As part of its announcement, the EEOC instructed its employees not to rely on political reporting for investigations or litigation, but stated that their political reporting mission did not limit their ability to question the applicability of a given arbitration agreement or provision. The EEOC had previously found that mandatory arbitration agreements undermined the application of federal anti-discrimination laws. The 1997 political declaration concluded that arbitration agreements allow employers to «break free from the application of civil rights laws by the Confederation» and «deprive civil rights activists of the choice to justify their legal rights in court.» The EEOC raised public policy concerns, such as lack of public accountability, limited scope for judicial review and structural distortions within the Arbitral Tribunal. The Equal Employment Opportunity Commission today withdrew its 1997 Declaration of Principle, which disapproved of the practice of forcing workers to enter into conciliation agreements to settle claims of discrimination in the workplace, and instructed its staff to assert rights against employers despite such agreements. The milestone that followed two decades of Supreme Court decisions supporting the use of arbitration is a new step that federal authorities have recently taken to restore a natural balance in the area of workplace disputes. The impact of this policy on the day-to-day operations of the EEOC is not yet known, but it could limit the type of enforcement measures employers might face if they have binding arbitration agreements. According to the document, mandatory arbitration was «at odds with the basic principles in federal civil rights laws, including Title VII, the Equal Pay Act, the Age Discrimination in Employment Act (ADEA), and Americans with Disabilities Act (ADA). The authority asserted that the federal government – through the Department of Justice, the federal justice system and the Commission itself – was the primary enforcer of these laws, and it is at odds with these laws to cede power to a private party as an arbitrator. «The application of unilaterally imposed agreements, which impose mandatory arbitration of labour discrimination disputes as a condition of employment, harms both the individual civil rights activist and the public interest in the elimination of discrimination,» he concludes. «Those who must be governed by law must not exempt themselves from the Alliance`s application of the Civil Rights Act.» However, in the two decades since the EEOC adopted this policy, the Supreme Court has slowly but surely suppressed all arguments against mandatory arbitration and adopted a number of cases in which the practice is defended as a valid exercise under the Federal Arbitration Act (FAA). A few years after the EEOC issued the directive, the Supreme Court ruled in 2001 on Circuit City Stores v. Adams, who confirmed that work-related disputes are covered and promoted by the FAA.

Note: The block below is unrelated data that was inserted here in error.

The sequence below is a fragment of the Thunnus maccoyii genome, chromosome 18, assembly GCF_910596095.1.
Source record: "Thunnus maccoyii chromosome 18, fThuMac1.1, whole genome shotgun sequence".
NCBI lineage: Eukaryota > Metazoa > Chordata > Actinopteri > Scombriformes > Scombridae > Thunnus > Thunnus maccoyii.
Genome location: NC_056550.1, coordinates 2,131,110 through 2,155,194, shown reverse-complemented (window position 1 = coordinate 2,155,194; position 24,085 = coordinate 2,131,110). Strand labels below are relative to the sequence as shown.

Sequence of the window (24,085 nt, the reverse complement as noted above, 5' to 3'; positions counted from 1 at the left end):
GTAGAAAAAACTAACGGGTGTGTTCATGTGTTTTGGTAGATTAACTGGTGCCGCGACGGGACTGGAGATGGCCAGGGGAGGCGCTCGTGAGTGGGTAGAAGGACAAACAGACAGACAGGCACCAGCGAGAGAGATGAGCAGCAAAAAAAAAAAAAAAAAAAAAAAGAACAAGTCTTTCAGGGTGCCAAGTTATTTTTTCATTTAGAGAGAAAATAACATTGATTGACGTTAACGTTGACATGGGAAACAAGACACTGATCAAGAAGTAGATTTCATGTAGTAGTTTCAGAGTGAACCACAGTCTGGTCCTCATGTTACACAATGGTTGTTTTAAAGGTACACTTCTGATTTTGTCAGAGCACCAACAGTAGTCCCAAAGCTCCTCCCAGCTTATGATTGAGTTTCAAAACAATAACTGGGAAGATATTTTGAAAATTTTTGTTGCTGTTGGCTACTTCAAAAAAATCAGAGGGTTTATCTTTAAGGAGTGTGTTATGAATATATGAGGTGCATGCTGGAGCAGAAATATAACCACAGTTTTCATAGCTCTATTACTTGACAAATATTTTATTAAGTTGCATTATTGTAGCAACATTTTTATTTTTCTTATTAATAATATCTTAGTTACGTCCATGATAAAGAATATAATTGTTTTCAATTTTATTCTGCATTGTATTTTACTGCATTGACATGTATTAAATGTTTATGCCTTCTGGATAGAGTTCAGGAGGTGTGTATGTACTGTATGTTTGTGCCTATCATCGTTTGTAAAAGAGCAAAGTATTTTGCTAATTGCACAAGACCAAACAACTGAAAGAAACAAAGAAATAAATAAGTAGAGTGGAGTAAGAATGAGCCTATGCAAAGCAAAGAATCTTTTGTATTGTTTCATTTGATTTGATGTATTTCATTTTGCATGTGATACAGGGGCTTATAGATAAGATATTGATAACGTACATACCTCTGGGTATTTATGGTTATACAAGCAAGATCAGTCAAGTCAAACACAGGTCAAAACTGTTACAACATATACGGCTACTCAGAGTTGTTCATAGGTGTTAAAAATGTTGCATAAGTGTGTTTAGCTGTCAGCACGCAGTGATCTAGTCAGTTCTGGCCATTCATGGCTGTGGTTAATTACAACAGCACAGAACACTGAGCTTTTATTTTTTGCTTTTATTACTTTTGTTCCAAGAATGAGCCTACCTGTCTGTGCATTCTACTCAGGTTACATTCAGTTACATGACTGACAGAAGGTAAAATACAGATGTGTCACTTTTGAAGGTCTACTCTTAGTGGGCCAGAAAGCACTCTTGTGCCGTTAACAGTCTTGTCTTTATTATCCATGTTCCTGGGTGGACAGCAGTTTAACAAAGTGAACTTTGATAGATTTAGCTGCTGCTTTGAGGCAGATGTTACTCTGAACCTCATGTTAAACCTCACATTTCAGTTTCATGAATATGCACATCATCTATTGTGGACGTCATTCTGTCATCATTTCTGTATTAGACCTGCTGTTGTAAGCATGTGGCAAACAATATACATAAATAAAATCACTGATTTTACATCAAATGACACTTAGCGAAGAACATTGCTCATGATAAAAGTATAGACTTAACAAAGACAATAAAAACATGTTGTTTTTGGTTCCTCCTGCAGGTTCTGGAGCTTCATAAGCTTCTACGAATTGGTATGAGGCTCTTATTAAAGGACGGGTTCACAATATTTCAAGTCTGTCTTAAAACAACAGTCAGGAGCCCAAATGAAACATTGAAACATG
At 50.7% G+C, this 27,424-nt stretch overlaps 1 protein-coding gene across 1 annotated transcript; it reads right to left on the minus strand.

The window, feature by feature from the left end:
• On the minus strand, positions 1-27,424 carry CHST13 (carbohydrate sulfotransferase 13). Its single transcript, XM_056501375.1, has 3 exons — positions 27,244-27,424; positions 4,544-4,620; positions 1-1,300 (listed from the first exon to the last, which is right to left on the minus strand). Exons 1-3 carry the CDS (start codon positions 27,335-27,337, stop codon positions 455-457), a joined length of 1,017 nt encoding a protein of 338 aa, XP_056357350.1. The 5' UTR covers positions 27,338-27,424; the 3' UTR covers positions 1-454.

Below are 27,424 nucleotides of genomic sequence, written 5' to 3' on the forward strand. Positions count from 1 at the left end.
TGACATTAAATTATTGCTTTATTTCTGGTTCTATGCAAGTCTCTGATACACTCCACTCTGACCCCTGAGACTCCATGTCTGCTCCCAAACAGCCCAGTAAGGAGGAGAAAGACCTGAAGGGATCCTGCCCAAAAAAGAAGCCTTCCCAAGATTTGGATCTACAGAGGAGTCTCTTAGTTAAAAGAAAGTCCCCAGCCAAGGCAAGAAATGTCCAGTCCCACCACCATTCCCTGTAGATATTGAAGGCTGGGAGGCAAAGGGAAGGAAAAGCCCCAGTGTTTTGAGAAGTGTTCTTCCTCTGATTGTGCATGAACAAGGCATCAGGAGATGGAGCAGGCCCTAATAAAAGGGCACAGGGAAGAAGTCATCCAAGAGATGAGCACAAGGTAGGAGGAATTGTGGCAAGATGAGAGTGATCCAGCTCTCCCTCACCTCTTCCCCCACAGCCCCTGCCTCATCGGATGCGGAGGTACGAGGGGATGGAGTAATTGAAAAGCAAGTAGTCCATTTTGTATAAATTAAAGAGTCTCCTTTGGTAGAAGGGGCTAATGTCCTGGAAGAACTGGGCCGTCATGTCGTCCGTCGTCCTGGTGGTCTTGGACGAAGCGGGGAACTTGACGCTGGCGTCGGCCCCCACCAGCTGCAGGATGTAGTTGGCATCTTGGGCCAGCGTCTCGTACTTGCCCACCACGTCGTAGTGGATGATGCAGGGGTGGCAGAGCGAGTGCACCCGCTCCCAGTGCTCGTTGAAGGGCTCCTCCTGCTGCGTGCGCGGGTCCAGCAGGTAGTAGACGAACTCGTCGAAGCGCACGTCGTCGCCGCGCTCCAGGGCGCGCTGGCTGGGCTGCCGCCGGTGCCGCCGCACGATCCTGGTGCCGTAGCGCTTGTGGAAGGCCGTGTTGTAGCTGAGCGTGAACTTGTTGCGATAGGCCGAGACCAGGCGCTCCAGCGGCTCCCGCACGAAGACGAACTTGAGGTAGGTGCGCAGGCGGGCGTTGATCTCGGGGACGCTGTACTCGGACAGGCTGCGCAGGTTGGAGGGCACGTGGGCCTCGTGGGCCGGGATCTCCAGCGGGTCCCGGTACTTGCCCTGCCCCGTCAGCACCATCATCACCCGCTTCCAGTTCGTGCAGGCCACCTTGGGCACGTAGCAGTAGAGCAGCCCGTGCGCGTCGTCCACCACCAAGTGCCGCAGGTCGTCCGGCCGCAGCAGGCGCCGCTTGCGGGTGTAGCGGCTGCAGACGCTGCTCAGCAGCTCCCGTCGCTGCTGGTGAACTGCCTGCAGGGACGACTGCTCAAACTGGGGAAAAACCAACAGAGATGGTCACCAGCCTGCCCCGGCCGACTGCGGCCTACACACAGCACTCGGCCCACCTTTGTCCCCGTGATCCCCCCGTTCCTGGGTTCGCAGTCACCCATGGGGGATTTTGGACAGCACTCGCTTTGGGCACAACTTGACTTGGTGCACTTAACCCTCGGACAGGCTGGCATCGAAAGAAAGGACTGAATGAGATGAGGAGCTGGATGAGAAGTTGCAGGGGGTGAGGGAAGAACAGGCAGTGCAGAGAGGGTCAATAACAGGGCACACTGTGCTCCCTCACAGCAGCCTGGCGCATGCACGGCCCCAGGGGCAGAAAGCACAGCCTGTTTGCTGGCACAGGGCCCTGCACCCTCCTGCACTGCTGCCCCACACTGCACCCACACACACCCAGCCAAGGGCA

In the last ten years of nothing, 2011 AT-T Mobility v. Cas Concepcion, which made a state law at odds with the FAA, and the 2018 Epic Systems trilogy, class remedies have been waiving labor arbitration agreements.